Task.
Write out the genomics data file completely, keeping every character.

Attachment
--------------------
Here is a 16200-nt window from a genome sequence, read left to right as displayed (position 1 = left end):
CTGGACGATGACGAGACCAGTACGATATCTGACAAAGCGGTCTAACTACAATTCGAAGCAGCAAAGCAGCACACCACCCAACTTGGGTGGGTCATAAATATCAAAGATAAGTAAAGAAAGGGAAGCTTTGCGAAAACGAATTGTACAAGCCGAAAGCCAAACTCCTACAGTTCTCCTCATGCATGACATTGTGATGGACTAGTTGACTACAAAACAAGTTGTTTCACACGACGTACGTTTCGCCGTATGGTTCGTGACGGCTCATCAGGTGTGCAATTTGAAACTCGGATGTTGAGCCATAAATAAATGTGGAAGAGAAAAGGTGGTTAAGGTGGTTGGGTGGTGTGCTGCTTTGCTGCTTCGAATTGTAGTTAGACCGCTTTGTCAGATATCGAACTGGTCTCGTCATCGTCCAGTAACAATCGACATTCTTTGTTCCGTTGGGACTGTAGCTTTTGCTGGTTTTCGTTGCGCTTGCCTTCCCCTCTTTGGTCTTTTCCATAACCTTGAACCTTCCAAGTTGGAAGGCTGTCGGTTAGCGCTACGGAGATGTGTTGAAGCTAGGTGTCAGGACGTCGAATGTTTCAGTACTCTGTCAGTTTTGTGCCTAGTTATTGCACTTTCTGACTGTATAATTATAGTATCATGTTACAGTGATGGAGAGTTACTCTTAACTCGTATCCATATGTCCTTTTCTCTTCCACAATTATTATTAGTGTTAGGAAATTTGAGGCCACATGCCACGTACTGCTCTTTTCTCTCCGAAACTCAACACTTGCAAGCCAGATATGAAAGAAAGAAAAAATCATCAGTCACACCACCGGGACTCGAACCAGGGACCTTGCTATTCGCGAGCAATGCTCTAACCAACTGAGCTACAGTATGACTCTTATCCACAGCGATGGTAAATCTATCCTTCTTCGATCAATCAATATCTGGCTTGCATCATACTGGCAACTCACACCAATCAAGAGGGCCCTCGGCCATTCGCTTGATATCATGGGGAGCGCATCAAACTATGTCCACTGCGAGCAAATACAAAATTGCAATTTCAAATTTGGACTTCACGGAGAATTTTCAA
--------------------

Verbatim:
Here is a 16200-nt window from a genome sequence, read left to right as displayed (position 1 = left end):
CTGGACGATGACGAGACCAGTACGATATCTGACAAAGCGGTCTAACTACAATTCGAAGCAGCAAAGCAGCACACCACCCAACTTGGGTGGGTCATAAATATCAAAGATAAGTAAAGAAAGGGAAGCTTTGCGAAAACGAATTGTACAAGCCGAAAGCCAAACTCCTACAGTTCTCCTCATGCATGACATTGTGATGGACTAGTTGACTACAAAACAAGTTGTTTCACACGACGTACGTTTCGCCGTATGGTTCGTGACGGCTCATCAGGTGTGCAATTTGAAACTCGGATGTTGAGCCATAAATAAATGTGGAAGAGAAAAGGTGGTTAAGGTGGTTGGGTGGTGTGCTGCTTTGCTGCTTCGAATTGTAGTTAGACCGCTTTGTCAGATATCGAACTGGTCTCGTCATCGTCCAGTAACAATCGACATTCTTTGTTCCGTTGGGACTGTAGCTTTTGCTGGTTTTCGTTGCGCTTGCCTTCCCCTCTTTGGTCTTTTCCATAACCTTGAACCTTCCAAGTTGGAAGGCTGTCGGTTAGCGCTACGGAGATGTGTTGAAGCTAGGTGTCAGGACGTCGAATGTTTCAGTACTCTGTCAGTTTTGTGCCTAGTTATTGCACTTTCTGACTGTATAATTATAGTATCATGTTACAGTGATGGAGAGTTACTCTTAACTCGTATCCATATGTCCTTTTCTCTTCCACAATTATTATTAGTGTTAGGAAATTTGAGGCCACATGCCACGTACTGCTCTTTTCTCTCCGAAACTCAACACTTGCAAGCCAGATATGAAAGAAAGAAAAAATCATCAGTCACACCACCGGGACTCGAACCAGGGACCTTGCTATTCGCGAGCAATGCTCTAACCAACTGAGCTACAGTATGACTCTTATCCACAGCGATGGTAAATCTATCCTTCTTCGATCAATCAATATCTGGCTTGCATCATACTGGCAACTCACACCAATCAAGAGGGCCCTCGGCCATTCGCTTGATATCATGGGGAGCGCATCAAACTATGTCCACTGCGAGCAAATACAAAATTGCAATTTCAAATTTGGACTTCACGGAGAATTTTCAA